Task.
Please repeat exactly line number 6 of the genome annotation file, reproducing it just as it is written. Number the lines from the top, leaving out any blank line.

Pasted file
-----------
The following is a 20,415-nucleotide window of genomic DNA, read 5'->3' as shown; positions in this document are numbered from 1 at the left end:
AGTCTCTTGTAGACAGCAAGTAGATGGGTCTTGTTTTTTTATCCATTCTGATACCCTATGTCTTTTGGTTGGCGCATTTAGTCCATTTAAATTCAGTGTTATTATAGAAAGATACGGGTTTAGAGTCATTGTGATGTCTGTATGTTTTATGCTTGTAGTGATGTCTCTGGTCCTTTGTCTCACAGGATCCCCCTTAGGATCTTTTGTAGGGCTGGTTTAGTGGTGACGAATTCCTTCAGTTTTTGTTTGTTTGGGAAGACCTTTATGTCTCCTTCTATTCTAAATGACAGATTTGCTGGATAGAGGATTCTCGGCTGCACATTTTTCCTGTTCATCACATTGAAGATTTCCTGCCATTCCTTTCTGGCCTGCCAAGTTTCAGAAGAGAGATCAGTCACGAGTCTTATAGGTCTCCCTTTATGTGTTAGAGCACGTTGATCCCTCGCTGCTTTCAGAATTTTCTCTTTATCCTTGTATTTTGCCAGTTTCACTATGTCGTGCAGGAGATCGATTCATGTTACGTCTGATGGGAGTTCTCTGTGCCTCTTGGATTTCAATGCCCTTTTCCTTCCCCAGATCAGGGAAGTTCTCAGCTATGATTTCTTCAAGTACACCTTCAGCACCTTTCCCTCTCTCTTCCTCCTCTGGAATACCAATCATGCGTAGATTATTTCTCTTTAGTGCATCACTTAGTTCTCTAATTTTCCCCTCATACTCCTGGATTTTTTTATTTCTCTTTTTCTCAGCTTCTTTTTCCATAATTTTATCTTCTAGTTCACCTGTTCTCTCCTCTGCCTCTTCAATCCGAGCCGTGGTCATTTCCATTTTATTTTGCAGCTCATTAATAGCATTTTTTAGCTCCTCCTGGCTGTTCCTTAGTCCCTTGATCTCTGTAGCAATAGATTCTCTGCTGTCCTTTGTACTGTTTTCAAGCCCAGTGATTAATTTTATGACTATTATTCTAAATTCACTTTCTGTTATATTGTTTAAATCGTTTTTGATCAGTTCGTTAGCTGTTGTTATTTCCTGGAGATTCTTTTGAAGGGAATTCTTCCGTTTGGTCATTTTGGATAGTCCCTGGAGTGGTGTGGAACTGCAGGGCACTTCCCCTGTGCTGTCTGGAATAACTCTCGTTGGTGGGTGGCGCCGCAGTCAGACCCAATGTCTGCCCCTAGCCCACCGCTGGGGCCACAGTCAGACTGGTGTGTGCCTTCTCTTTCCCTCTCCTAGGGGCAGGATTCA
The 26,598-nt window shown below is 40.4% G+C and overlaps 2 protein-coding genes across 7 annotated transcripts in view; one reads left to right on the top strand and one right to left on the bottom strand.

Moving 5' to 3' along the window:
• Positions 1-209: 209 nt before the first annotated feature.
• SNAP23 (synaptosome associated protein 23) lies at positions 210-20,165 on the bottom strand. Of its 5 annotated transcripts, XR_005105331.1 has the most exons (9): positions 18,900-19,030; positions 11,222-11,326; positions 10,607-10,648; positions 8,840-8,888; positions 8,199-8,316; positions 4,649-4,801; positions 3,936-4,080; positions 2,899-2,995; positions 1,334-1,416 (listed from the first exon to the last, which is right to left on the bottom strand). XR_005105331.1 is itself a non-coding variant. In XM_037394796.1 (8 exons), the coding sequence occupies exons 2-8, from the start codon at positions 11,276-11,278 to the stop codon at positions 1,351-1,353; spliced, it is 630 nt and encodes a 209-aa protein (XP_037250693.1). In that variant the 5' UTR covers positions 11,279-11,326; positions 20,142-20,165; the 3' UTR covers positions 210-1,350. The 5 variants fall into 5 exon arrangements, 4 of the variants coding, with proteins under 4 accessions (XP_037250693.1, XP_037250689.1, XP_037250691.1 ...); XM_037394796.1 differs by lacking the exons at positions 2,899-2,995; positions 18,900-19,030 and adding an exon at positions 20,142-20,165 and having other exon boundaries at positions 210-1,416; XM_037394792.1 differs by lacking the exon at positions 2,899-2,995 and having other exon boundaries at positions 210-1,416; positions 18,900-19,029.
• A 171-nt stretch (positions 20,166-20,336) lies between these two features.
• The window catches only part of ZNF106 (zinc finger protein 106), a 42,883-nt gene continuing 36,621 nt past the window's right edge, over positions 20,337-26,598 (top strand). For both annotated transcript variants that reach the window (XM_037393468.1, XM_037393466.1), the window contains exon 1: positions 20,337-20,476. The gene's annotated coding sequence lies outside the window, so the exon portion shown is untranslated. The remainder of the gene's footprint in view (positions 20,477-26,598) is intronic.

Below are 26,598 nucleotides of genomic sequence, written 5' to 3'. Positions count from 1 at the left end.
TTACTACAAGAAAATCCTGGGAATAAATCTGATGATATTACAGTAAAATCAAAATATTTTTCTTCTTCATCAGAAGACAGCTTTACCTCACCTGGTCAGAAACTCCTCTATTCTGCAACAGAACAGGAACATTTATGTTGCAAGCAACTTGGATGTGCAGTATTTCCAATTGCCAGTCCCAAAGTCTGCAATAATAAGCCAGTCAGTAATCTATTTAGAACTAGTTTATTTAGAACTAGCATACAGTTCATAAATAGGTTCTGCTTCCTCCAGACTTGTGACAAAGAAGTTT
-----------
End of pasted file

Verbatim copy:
• SNAP23 (synaptosome associated protein 23) lies at positions 210-20,165 on the bottom strand. Of its 5 annotated transcripts, XR_005105331.1 has the most exons (9): positions 18,900-19,030; positions 11,222-11,326; positions 10,607-10,648; positions 8,840-8,888; positions 8,199-8,316; positions 4,649-4,801; positions 3,936-4,080; positions 2,899-2,995; positions 1,334-1,416 (listed from the first exon to the last, which is right to left on the bottom strand). XR_005105331.1 is itself a non-coding variant. In XM_037394796.1 (8 exons), the coding sequence occupies exons 2-8, from the start codon at positions 11,276-11,278 to the stop codon at positions 1,351-1,353; spliced, it is 630 nt and encodes a 209-aa protein (XP_037250693.1). In that variant the 5' UTR covers positions 11,279-11,326; positions 20,142-20,165; the 3' UTR covers positions 210-1,350. The 5 variants fall into 5 exon arrangements, 4 of the variants coding, with proteins under 4 accessions (XP_037250693.1, XP_037250689.1, XP_037250691.1 ...); XM_037394796.1 differs by lacking the exons at positions 2,899-2,995; positions 18,900-19,030 and adding an exon at positions 20,142-20,165 and having other exon boundaries at positions 210-1,416; XM_037394792.1 differs by lacking the exon at positions 2,899-2,995 and having other exon boundaries at positions 210-1,416; positions 18,900-19,029.